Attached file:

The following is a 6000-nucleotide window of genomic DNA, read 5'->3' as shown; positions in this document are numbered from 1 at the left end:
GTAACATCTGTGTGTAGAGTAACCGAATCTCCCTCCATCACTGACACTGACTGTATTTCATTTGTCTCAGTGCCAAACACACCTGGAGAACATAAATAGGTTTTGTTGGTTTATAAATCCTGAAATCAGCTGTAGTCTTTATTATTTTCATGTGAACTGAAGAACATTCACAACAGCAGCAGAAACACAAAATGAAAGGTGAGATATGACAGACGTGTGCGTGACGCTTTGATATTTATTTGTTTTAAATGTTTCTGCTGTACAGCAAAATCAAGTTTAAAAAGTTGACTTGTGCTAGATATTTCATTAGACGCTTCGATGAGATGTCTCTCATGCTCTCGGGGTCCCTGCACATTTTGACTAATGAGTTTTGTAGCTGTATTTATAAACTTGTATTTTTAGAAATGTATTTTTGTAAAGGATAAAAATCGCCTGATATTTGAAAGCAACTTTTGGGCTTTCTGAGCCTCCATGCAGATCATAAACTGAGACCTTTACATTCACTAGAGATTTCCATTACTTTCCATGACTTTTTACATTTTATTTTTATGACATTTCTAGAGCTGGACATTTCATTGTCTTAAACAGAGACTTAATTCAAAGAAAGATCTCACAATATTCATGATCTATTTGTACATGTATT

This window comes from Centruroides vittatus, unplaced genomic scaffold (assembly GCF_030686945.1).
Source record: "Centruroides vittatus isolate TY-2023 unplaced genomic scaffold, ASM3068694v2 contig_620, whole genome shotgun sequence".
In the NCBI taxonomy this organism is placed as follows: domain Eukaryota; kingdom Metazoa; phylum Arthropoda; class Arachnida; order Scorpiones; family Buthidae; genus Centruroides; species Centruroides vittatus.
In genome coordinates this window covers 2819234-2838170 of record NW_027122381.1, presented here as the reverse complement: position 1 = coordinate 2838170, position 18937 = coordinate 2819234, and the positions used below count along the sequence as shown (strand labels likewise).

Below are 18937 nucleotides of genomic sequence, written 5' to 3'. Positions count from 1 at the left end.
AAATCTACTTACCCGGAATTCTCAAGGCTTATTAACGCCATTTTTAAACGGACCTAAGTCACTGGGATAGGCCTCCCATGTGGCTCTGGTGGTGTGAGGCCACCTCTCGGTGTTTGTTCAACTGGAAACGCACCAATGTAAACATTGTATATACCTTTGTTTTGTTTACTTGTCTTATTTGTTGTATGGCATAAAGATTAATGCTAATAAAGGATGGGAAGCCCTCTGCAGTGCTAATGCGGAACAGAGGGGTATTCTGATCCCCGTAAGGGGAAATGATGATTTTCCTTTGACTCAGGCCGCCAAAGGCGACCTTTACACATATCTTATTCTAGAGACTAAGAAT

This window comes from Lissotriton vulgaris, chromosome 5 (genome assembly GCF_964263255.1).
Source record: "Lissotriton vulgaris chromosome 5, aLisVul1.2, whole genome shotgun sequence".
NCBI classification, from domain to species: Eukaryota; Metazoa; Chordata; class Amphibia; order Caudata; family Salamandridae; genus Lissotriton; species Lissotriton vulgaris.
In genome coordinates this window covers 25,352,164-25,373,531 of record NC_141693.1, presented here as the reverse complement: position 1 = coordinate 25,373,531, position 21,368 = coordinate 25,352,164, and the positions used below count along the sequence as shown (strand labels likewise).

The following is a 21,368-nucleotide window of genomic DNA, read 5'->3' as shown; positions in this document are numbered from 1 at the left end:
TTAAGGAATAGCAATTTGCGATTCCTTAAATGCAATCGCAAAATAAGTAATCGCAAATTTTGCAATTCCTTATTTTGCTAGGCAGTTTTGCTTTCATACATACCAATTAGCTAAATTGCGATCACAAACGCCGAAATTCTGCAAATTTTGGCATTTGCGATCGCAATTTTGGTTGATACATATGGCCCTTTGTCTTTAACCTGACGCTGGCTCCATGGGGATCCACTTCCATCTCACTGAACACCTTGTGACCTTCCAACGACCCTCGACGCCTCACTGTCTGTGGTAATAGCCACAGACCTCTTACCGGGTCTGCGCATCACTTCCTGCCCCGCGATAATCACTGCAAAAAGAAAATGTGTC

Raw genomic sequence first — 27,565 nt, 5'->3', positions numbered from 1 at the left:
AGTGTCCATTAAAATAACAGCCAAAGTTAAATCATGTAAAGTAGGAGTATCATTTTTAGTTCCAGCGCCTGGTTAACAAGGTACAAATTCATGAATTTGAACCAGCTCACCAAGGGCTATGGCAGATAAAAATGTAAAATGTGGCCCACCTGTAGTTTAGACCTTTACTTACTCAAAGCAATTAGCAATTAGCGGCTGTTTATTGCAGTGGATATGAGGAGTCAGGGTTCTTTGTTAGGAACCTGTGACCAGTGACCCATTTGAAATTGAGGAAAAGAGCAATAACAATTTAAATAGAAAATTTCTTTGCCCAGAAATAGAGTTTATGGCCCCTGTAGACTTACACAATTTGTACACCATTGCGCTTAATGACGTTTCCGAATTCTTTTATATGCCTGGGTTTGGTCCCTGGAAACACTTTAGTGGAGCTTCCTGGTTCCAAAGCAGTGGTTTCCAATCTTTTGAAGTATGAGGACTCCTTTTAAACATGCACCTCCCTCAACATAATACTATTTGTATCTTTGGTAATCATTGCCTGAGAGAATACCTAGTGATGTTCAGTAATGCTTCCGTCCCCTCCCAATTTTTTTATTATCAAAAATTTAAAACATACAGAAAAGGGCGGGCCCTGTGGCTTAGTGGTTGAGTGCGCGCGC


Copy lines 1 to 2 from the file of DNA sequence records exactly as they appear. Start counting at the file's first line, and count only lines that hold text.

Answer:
The following is a 6000-nucleotide window of genomic DNA, read 5'->3' as shown; positions in this document are numbered from 1 at the left end:
GTAACATCTGTGTGTAGAGTAACCGAATCTCCCTCCATCACTGACACTGACTGTATTTCATTTGTCTCAGTGCCAAACACACCTGGAGAACATAAATAGGTTTTGTTGGTTTATAAATCCTGAAATCAGCTGTAGTCTTTATTATTTTCATGTGAACTGAAGAACATTCACAACAGCAGCAGAAACACAAAATGAAAGGTGAGATATGACAGACGTGTGCGTGACGCTTTGATATTTATTTGTTTTAAATGTTTCTGCTGTACAGCAAAATCAAGTTTAAAAAGTTGACTTGTGCTAGATATTTCATTAGACGCTTCGATGAGATGTCTCTCATGCTCTCGGGGTCCCTGCACATTTTGACTAATGAGTTTTGTAGCTGTATTTATAAACTTGTATTTTTAGAAATGTATTTTTGTAAAGGATAAAAATCGCCTGATATTTGAAAGCAACTTTTGGGCTTTCTGAGCCTCCATGCAGATCATAAACTGAGACCTTTACATTCACTAGAGATTTCCATTACTTTCCATGACTTTTTACATTTTATTTTTATGACATTTCTAGAGCTGGACATTTCATTGTCTTAAACAGAGACTTAATTCAAAGAAAGATCTCACAATATTCATGATCTATTTGTACATGTATT